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Observer, April 1, '72.
to have taken a new departure in thought and feeling, and to find little which responds to their aims and their principles in the Church of England.”
The Bishop of Manchester is as candid as the Times on the subject. In a sermon preached at Eccles, the Bishop says,
“It could not be said that these common people sought Christ for any material advantages, they sought Him from higher motives, 'to have the Gospel preached to them.' In comparing those days and the present, they could not but be forcibly struck with the contrary. Then the common people heard the Gospel gladly, but now the churches were filled chiefly by the upper and middle classes. The Church of England was especially a Church of rich people, and partly because it was so, it was not a missionary Church, and did not reach to the extent it should do the common people. Another reason of this was the nou-elasticity of its ritual. When in the United States of America, he had been among the friends of their sister Church-the Episcopal Church of America ; he had noticed there how little the Church had reached the common people, and when one of that Church had asked him what he thought of them ? his answer was, 'I am almost frightened at your respectability, because there are no poor, or very few poor, among you. A fact like that should be looked at both in England and America to know what to do with it. It was a fact that must some day be looked in the face, and it was a very ugly fact in the condition of the Church at the present day. It was a sad fact in their Church history, that after ages of effort it should be found that those who most needed the aid and influence of the Church were those who seldom entered it."
“ The churches are filled chiefly by the upper and middle classes." Then, for what is the Establishment kept up?
CONVOCATION. Convocation, having received, for the first time for nearly two hundred years, a “Letter of Business,” is chuckling over the matter like a decayed old hen who has just laid her first egg. For several days it has been debating the subjects which it is not allowed, with a view to practical action, to discuss. Amongst these are shorter services, and more liberty in the use of the Prayer-book, and the Athanasian Creed, and it will probably agree in some recommendation respecting the former subject; so that what used to be deemed the great advantage of the Church service will, in future, not characterise that service, and the argument will be put the other way. As to the Athanasian Creed, Convocation appears to be divided into five parties. One would retain the Creed as it is; another would use it with a new rubric, so as to explain away its meaning, saying that it doesn't mean what it does; a third would keep it in the Prayer-book, but not allow it to be publicly read; a fourth would alter it so as to leave out the damnatory clauses; and a fifth would leave it out altogether. Seeing how things were going, it is not surprising to find the Archbishop of Canterbury saying, “I should be very sorry if an impression went abroad that the Church of England is divided at this time, in a way that it has not been before." But the impression being correct, why should it not get abroad? Sorrow should come for the fact, not for the impression. Division was never so characteristic of this Uniformity Church as it is now; but, as Bishop McDougall said, " he had been a missionary for many years, and if he had had the choking collar of the Act of Uniformity about his neck, he could have done nothing. That Act would kill all missionary operation in the Church abroad." Well, it has certainly killed pretty nearly all missionary operation in the Church at home.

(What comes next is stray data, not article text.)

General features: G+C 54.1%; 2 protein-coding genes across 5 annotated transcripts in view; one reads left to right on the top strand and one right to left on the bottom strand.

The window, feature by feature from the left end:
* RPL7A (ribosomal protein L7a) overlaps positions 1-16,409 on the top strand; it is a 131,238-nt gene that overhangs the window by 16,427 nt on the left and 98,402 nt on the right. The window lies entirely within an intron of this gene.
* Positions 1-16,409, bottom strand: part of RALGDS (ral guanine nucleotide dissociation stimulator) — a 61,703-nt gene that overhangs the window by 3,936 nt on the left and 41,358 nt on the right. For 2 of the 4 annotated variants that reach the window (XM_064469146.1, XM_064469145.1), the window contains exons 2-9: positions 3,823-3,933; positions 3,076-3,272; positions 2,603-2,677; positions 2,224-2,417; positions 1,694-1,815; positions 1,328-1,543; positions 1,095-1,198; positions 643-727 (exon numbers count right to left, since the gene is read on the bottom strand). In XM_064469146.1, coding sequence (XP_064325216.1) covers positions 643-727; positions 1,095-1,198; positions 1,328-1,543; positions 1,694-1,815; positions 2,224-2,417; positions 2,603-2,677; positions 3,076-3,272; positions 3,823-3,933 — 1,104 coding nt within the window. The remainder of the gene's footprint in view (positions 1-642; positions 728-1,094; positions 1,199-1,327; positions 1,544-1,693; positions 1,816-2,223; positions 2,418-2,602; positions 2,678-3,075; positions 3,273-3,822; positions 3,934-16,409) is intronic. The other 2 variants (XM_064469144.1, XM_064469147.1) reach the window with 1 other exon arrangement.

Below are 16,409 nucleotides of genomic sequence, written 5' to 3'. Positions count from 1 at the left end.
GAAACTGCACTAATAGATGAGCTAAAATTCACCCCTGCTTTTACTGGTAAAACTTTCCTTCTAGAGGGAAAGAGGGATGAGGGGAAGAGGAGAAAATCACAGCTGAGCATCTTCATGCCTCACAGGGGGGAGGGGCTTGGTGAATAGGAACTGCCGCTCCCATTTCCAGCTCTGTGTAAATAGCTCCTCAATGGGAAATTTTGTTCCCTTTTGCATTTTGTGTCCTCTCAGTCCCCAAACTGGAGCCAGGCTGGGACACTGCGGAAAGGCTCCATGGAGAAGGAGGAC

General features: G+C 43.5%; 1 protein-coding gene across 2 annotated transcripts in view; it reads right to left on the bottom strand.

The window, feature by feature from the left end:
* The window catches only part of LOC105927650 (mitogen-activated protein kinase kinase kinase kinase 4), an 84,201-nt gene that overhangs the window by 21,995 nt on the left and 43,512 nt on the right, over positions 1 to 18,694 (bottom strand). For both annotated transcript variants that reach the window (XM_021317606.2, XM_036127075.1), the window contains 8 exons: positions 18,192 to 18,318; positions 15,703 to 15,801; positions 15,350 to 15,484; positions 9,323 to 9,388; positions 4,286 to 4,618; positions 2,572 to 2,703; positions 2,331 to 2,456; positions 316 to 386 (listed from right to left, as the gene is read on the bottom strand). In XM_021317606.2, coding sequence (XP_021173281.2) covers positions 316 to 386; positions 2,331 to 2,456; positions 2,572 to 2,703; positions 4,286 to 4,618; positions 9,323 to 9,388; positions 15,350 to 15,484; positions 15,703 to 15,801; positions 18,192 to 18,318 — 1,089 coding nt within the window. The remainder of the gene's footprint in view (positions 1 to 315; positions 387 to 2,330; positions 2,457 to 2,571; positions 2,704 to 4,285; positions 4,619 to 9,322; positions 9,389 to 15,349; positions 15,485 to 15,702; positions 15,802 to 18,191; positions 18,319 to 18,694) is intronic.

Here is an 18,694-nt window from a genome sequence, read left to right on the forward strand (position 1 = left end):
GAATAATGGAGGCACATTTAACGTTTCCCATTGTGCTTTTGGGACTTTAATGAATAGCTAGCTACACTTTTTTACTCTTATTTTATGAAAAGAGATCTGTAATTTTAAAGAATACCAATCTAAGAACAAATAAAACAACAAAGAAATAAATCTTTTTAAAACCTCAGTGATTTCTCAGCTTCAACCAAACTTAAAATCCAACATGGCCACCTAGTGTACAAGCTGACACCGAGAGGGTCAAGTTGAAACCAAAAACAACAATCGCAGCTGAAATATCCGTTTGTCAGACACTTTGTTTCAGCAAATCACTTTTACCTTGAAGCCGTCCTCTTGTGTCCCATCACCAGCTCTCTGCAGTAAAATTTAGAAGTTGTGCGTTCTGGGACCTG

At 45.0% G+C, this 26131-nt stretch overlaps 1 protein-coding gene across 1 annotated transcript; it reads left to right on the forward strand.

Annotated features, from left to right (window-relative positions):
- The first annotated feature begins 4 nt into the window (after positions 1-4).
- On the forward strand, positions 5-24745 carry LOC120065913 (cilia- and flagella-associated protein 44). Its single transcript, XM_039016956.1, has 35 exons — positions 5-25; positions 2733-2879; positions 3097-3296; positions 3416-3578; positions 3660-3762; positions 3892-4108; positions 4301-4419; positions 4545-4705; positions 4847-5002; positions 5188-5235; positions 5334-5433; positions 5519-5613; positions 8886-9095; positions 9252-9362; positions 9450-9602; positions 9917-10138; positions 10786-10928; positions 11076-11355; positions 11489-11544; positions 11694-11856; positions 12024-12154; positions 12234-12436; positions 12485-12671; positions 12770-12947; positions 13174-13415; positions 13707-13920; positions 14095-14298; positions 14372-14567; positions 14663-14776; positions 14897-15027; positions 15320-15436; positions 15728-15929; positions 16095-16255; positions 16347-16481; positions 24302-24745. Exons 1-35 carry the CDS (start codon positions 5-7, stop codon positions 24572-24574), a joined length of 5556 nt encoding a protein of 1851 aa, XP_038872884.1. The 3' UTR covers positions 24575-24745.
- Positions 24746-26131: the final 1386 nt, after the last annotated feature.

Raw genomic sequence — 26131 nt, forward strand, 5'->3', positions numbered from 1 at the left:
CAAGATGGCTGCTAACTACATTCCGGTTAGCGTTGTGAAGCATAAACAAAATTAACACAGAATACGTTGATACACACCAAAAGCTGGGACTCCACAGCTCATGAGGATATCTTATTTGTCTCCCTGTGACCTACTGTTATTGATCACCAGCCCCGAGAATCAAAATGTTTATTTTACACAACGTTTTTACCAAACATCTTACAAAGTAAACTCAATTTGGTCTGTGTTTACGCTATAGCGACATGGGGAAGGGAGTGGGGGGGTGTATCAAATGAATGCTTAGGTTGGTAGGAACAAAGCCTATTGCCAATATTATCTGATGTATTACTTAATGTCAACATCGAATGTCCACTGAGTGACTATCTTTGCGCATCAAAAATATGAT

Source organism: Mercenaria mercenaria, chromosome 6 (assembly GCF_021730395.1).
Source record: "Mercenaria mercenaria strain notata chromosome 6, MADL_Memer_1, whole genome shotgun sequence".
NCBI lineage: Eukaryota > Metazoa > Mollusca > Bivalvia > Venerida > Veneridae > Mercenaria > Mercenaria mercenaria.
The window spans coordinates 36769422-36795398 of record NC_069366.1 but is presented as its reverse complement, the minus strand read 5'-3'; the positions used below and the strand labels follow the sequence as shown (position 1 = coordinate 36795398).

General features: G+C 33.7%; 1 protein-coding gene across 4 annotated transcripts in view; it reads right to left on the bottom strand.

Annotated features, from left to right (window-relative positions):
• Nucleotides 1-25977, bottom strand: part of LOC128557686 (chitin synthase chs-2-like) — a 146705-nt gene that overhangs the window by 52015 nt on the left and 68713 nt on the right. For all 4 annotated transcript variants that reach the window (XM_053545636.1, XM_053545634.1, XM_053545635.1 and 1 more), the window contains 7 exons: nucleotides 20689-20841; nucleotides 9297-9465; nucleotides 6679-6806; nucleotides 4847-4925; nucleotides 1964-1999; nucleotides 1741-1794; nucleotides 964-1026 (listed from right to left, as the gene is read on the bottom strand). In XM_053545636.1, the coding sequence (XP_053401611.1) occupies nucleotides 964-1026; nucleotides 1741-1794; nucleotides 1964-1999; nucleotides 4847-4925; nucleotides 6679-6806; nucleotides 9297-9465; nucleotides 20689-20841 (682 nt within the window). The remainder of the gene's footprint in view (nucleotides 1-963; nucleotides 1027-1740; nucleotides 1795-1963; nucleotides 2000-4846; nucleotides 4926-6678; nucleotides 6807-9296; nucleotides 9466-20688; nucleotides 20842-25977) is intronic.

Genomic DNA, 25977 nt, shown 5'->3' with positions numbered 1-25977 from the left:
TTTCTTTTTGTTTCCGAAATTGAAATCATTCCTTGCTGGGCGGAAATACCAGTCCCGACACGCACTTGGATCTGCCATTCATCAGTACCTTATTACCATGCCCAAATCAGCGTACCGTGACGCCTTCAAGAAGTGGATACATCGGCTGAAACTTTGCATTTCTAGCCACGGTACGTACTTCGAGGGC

Observer, April 1,72.
A NEW TESTAMENT CHURCH IN 1872. I I HAVE read with very mingled feelings " A brief account of the origin progress and practice of the Central Christian Church of Cincinnati, Ohio,” published, it would seem for public circulation. It will no doubt interest the readers of the E. O. to be presented with a few extracts from the account of the position and practices of one of the largest and most flourishing congregations in America, numbering, about five hundred members.
1. The Meeting House, which appears to be a really splendid building, was erected about two years ago, at the cost of about one hundred and forty thousand dollars, and consists of an "auditorium" capable of seating over two thousand persons. Lecture Room capable of seating seven hundred persons, a library and Bible-class room, "society parlours,” kitchen,
” pantries, etc. “ The Church (?) is designed in the modern French gothic, of imposing grandeur, faultless proportions and most exquisite detail,” it also boasts “ the largest window in America,” and “all the windows throughout the entire structure are filled with enriched stained cathedral glass.' “ The pulpit platform is 12}ft. by 30ft. and adjoining is the pastor's study and library." “ The choir and the organ are located in the gallery directly back of the pulpit.” The arrangements for heating and ventilating the building are very complete.
2. “Concerning organization and government.” “ The oversight of the church is committed to a board of elders or bishops
the pastor of the church is a member of this board,” then there are deacons and deaconesses. These officers meet once a month for conference.
3. “ Concerning finances,” “The manner of raising money is as follows: At a meeting of the deacons previous to the annual meeting of the whole church, they estimate the probable expenses of the church for the year. This estimate is passed upon by the congregation at its annual meeting and then the deacons make out what they believe an equitable assessment and send each member a statement of his or her proportion. Any person may appear before a subsequent meeting of the deacons and show reasons why his assessment is not enough, or too much,” beyond this, “any one may contribute to the finances by applying to any of the deacons, or he may place the sum he wishes to give, and his name, if he choose, in an envelope and drop it in the baskets at the time the public collection is taken up; or, he may contribute through the public collection in the